Tuesday, June 20, 2017

Confusion From On High

The Obama administration issued guideline for trans students to schools, many schools ignored them some got sued and other had their cases continued to the new administration which has closed the cases on them.
Education Department Closes Transgender Student Cases, Scales Back ‘Systemic’ Civil Rights Investigations
“It’s Open Season on Transgender Students”
New Civil Rights Movement
By Ryan Williams-Jent
June 17, 2017

The Department of Education’s Office for Civil Rights this week has closed a case in which it had determined a transgender student had suffered discrimination at school. The move follows the office’s announcement that it will scale back “systemic” civil rights investigations.

“The agency communicated its decision in a letter this week to lawyers representing the girl, an elementary school student in Highland, Ohio,” The Washington Post reported.

“The letter provided no reason or legal justification for withdrawing its 2016 conclusion that the girl’s school wrongly barred her from the girls’ bathroom and failed to address the harassment she endured from classmates and teachers, who repeatedly addressed her with male pronouns and the male name she was given at birth.”
Then the OCR issued their guideline under the Trump administration,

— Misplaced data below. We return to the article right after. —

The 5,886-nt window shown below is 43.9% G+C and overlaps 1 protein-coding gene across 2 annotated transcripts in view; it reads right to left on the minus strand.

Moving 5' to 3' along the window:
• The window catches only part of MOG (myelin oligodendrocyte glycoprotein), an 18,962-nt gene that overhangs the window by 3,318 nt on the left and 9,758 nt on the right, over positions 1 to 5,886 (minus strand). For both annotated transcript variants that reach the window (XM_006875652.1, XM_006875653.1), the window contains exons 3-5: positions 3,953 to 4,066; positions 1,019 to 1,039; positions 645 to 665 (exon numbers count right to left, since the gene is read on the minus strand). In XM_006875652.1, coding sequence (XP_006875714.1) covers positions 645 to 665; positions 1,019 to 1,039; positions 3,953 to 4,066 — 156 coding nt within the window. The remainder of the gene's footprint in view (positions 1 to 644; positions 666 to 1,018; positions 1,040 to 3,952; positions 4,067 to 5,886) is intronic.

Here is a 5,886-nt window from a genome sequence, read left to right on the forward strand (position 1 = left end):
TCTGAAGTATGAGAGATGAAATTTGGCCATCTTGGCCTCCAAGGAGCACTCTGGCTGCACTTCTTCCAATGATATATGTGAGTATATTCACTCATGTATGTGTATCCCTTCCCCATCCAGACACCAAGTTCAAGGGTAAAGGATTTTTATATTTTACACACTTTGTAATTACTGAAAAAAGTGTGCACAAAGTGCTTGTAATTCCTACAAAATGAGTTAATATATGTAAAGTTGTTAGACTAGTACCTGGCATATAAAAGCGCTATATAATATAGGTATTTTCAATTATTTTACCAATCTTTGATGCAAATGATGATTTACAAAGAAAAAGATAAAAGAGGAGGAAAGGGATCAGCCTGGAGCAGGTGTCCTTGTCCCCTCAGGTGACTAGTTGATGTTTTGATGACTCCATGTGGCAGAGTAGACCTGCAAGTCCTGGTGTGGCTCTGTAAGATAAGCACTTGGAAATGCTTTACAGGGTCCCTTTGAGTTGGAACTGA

Clarity or Confusion?
OCR issues new guidance that clear way for investigating some cases of transgender bias, but advocates for transgender students say the document is inadequate.
Inside Higher Ed
By Andrew Kreighbaum
June 19, 2017

A memo from the Department of Education on handling of transgender civil rights complaints instructs officials to continue investigating those complaints as they would have before 2016 guidance issued by the Obama administration.

The Obama administration's guidance said that anti-transgender bias was covered by laws against gender bias, and thus opened the way for investigations into such discrimination. Prior to that guidance, some cases involving transgender students were investigated as gender discrimination, but advocates for transgender students said some of their cases needed to be defined as anti-transgender bias.
But advocates said the significance of the document was unclear and they feared that it could create even more confusion for civil rights enforcement. Sejal Singh, campaigns and communications manager at the Center for American Progress's LGBT Research and Communications Project, said the whole point of guidance from the Office for Civil Rights is to clarify unclear law. The document notably does not mention access to bathrooms matching a student's gender identity as among the types of complaints officials should investigate, she said. That issue has been a key one at some colleges and in state legislation.

"It is definitely creating ambiguity that leaves actors space to create discriminatory actions," Singh said.
It is also not clear on how these new guidelines will effect Connecticut and other states that have protections for trans students.

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